Powerful women of Papua New Guinea

The combination of the words ‘women’ and ‘power’ in the context of Papua New Guinea usually evokes a disheartening image. Both international and domestic [pdf] analysis tells us that women in PNG are faced with a range of obstacles to the realisation of their rights and ambitions, including high rates of gender-based violence. In parts of the country these obstacles constrain their choices from birth, define the nature of their lives and sometimes even lead to their deaths.

Last month at the University of Goroka in the Eastern Highlands Province, the usual equation was turned on its head with the launch of a very different representation of women and power in PNG. Pawa Meri (Powerful Women) is a series of six documentary films produced by local filmmakers–all women–in a collaborative project between the Centre for Social and Creative Media at UoG and Victoria University in Melbourne, with funding from the Australian Department of Foreign Affairs and Trade. The project has been led by Dr Ceridwen Spark of Victoria University, and ANU Research Fellow; herself born and raised in PNG.

The short documentaries each tell the story of six powerful women–strong female role models–and together they show the diversity of women in PNG in terms of place of birth and daily life, education and profession, and contribution to society. The aim of the films is to challenge existing gender stereotypes and inspire young women to become leaders themselves. The project also had important capacity building goals, offering emerging directors the chance to be mentored by professionals in film making and production. It is expected that they will pass these skills onto others.

In determining the subjects of the documentaries, Dr Spark was careful to ensure that a balanced representation of women in PNG was given, in terms of their expertise, age, professional status and where they were from. As such, the films take us from Manus in the north, Bougainville in the east, Markham and Goroka in the centre of the country, west to Daru and south to Port Moresby (see map here). The subjects of the documentaries are village magistrate Miriam Potopi from Manus; Sister Lorraine Garasu from Bougainville; emerging community leader Jenifer Baing Waiko from Markham; restaurant owner Rita Kare from Goroka; community worker Gina Baidam from Serimambu village near Daru; and Port Moresby-based professional, Susil Nelson.

For Australian viewers, the Manus documentary, titled Lapan, may provide particularly unique insights; our recent knowledge of the province having been dominated by the Manus Island detention centre. Miriam is one of PNG’s first female village magistrates. The film provides an understanding of the village court system unique to PNG and the role Miriam plays as a leader in her community and beyond. In a statement about the film, the director, Renagi Taukarai, said:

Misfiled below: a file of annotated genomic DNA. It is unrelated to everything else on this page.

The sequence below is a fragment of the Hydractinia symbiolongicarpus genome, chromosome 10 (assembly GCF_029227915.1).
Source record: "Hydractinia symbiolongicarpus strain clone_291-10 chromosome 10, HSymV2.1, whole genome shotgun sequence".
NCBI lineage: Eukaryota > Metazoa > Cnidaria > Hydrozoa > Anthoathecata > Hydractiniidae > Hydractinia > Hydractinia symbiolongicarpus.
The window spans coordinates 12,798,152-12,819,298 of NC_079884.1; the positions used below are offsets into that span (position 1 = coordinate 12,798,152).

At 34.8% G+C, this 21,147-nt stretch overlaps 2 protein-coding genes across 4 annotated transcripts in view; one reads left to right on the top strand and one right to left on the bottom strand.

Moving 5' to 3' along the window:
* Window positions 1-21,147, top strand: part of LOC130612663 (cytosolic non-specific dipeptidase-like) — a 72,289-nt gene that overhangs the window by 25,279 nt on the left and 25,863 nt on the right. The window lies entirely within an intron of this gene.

Miriam’s story was initially about her role as the first Papua New Guinean woman in the country’s village court system. It soon became apparent that hers was a bigger story than that: it was a story about life. Her philosophies and traditional wisdom made sense … Her wit and enthusiasm was contagious. Her hospitality knew no limits; her faith – no boundaries. Her simplistic views on emotional matters spoke of courage. And her leadership was without question. Where man is Lapan (chief), she became Lapan.

It is not just the stories of the pawa meris that offer inspirational lessons about the strength and ability of women in PNG, but those of the female film makers themselves and the women with whom the subjects of the documentaries work. In a recent interview on Radio Australia, director Ruth Ketau reflected on the distances that pregnant women in remote parts of the country need to travel in order to reach maternal health services. Ruth is a mother herself and a film editor with the National Film Institute. She trained as a film maker and, in addition to her contribution to Pawa Meri, she has recently directed a documentary on Julie Soso–yet another strong female role model–the Governor of Eastern Highlands Province, and one of three women elected to PNG’s Parliament in the 2012 elections.

As we at Devpolicy know through our association with the PNG Family and Sexual Violence Case Management Centre, PNG is home to many dedicated and resilient women who advocate for women’s rights and work to protect them from discrimination and violence. Sadly, the overwhelming demand placed on support services for survivors of family and sexual violence also tells us how truly inimitable such women are; and how determined they need to be to press forward with their work. Importantly, the Pawa Meri series highlights just what PNG women can do. It also motivates viewers to imagine what more they could do with greater recognition of their rights and more support for their endeavours.

The Pawa Meri series is due to be released throughout the Pacific, including via the Australia Network. Copies are now available on DVD from the University of Goroka (request via email to Modesta). A preview of the series can be viewed via YouTube. For more on emerging female leadership in the Pacific Islands and the challenging of gender stereotyping in PI communities, see Ceridwen Spark’s recent article for the Development Leadership Program on the women’s magazine Stella.

Cleo Fleming is Publications Editor at the Development Policy Centre.

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Cleo Fleming

Cleo Fleming is a Program Officer at the Development Policy Centre. She has a Master of International Development from RMIT University, and is currently studying Community Service and Development at the Canberra Institute of Technology.

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